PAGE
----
I have been fortunate enough to be part of every National Day on Writing since it began in 2009. On this, the 10th anniversary, I wanted to take a look back at some of my favorite ways that folks have celebrated the National Day over the years:
Join #NCTEchats on writing—While #NCTEchat is always inspiring, I am always amazed at the lively conversations that happen during the October chats. Folks share all sorts of ideas about writing in and out of the classroom. Join #NCTEchat tonight to talk about “Writing for Empathy.”
Create Graffiti Walls (but only in sanctioned spaces!)— Do you have a wall with good traffic that is big enough to have several people read and write on at the same time? Create a shared writing experience by posting a large banner or poster with a prompt in a public space. Invite participants to respond to the prompt and to each other’s writing. This can be done on the banner itself or via sticky notes.
Share #WhyIWrite Authors Videos or Invite Authors into Schools—Invite well-known local, regional, or national writers to share their writing tips and samples of their work at schools, libraries, or local group events. If possible, include a book signing at the end. If they can’t come in person, utilize technology to bring them in or use already recorded videos.
Host a Gallery Walk—Much like a visual art gallery, a gallery walk of writing can be a way to stop and savor various compositions. Hang pieces in a public space and invite viewers for an “opening” and/or keep it up all month long. A virtual gallery can also be created by posting pieces of writing (with full permission) on a website, blog, or social media site.
Hold a Write-In!—Create a thematic writing event that focuses on a specific cause or issue. Begin the event by exploring the purpose of the writing and leading a discussion around the issue. Provide ample time and supplies to support participants in doing and sharing the writing. Examples of products might include letters to the editor, cards to people in the military, emails/messages to legislators, posters for an awareness campaign, etc.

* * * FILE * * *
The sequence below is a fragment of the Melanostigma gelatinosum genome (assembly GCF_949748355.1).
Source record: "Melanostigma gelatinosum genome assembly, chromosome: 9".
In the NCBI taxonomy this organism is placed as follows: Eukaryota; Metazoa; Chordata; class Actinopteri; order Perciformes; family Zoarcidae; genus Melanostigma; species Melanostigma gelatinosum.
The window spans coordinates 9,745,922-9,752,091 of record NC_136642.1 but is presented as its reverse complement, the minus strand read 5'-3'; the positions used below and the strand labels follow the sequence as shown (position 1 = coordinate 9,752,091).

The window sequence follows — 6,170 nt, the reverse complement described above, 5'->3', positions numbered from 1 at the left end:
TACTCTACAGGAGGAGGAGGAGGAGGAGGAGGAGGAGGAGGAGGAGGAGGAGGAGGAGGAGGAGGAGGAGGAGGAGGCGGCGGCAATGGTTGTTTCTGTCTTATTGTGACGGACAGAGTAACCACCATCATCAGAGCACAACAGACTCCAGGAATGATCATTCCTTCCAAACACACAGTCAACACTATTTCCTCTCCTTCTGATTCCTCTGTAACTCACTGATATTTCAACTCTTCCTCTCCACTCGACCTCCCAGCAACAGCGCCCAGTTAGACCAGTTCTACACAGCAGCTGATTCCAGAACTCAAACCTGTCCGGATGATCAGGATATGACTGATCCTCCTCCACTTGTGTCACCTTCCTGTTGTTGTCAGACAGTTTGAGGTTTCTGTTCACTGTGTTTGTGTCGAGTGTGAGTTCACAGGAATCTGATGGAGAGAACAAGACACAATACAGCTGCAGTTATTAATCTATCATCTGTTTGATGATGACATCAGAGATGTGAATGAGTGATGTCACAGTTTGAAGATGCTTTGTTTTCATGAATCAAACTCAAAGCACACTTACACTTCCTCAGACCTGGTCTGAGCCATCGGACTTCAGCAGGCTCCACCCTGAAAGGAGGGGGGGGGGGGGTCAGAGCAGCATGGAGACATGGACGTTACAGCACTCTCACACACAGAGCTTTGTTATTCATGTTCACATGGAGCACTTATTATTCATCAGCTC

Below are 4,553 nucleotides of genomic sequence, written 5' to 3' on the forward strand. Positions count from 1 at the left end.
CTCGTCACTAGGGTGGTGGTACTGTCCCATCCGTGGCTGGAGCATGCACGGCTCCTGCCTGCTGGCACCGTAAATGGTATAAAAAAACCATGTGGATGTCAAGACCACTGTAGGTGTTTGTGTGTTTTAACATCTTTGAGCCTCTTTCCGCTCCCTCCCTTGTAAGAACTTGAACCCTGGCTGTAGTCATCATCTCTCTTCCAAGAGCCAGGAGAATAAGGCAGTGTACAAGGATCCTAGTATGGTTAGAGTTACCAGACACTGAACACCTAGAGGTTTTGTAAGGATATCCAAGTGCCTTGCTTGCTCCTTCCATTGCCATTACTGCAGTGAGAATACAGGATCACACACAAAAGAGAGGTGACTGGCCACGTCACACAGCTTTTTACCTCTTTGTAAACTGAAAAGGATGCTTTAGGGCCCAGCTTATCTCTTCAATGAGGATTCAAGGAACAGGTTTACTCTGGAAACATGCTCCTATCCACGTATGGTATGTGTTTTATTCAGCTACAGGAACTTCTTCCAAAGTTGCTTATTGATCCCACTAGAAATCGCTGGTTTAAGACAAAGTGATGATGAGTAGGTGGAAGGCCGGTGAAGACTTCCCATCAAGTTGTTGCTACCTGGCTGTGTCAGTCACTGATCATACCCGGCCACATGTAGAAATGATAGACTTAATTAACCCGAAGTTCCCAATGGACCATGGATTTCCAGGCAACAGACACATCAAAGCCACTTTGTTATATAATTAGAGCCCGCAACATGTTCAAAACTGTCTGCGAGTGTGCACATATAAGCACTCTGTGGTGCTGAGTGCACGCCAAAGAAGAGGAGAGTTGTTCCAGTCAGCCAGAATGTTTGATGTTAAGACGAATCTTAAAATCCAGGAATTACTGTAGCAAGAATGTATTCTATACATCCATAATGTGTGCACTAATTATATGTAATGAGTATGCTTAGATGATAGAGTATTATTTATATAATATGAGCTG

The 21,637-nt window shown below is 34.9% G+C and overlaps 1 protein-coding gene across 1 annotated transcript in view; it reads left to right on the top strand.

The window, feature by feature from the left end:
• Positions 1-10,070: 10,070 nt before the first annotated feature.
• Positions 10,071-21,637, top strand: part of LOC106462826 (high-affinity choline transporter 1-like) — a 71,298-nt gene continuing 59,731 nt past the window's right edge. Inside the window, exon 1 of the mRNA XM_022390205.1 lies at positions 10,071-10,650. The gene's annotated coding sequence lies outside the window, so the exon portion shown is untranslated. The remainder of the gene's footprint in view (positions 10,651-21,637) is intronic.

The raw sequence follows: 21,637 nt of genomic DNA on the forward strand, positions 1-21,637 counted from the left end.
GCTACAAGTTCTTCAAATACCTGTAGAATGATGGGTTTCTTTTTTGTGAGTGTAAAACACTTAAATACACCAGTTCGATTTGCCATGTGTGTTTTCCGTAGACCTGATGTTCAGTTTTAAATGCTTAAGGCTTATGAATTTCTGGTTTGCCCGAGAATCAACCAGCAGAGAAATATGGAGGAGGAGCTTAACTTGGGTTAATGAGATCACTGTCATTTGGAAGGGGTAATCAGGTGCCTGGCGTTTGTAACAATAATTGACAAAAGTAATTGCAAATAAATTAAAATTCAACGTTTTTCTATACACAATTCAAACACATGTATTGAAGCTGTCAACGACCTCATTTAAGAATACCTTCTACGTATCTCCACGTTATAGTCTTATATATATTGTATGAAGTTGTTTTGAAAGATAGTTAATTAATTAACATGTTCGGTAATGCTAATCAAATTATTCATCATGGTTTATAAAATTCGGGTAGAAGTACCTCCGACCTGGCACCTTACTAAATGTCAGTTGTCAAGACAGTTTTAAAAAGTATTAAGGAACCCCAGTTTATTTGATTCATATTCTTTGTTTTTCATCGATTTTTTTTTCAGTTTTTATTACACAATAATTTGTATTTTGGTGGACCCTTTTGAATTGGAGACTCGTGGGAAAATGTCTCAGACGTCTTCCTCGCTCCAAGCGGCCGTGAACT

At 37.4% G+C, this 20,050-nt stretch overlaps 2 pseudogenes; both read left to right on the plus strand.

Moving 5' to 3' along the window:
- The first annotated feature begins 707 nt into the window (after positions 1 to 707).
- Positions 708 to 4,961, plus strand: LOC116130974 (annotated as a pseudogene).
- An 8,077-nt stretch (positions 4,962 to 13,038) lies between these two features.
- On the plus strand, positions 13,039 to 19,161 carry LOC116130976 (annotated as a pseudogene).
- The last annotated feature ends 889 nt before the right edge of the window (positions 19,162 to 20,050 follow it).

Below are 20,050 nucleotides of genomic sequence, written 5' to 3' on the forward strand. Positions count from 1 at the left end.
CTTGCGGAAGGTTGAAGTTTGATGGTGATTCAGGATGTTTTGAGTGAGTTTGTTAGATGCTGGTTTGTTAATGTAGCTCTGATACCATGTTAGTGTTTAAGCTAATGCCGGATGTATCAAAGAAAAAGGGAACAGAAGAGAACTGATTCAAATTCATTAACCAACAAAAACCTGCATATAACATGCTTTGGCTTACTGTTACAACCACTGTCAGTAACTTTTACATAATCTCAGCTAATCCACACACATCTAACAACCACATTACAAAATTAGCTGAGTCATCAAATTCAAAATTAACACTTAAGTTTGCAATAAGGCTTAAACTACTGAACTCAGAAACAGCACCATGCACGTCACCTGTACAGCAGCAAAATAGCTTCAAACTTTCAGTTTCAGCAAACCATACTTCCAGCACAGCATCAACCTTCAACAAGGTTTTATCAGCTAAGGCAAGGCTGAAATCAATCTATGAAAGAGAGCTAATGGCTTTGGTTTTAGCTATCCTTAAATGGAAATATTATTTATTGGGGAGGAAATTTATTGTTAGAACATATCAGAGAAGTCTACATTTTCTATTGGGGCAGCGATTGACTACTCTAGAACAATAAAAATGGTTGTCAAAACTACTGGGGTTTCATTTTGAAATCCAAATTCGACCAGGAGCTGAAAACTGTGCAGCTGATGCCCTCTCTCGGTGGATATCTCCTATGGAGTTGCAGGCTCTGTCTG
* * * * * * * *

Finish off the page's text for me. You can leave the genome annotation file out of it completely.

Create Collaborative List Poetry or a Class-Combined Written Story—Invite participants to create poetry or stories together using a variety of methods. Showcase the written pieces in a public space or online. Read more about this idea by Kwame Alexander.
Conduct Freewrites, Outside!—Invite writes to allow their thoughts to meander, writing down ideas as they come to mind. The writers should go down alleyways in the mind that could not be explored in a formal essay requiring transitions and logical placement of ideas. Further help this process by writing outside, calling on nature as an inspiration.
Schedule an Open Mic Storytelling or Poetry Event—Invite participants to share original work and an audience to come hear the readings. Make sure to have a room big enough to have a “stage” area for presentations and plenty of room for an audience.
Keep a Writing Diary—Encourage your students to uncover all of the different kinds of writing they do on a daily basis by asking them to keep a list of everything they write, from text messages to school assignments, e-mails to diary entries, in a single day. We are all voracious writers!
All That You Do!—We are anxious to see and hear what you are doing for the National Day on Writing! I always get ideas for what I can do next year. Share your celebrations with us here.
We can’t wait to celebrate the National Day on Writing and #WhyIWrite with you!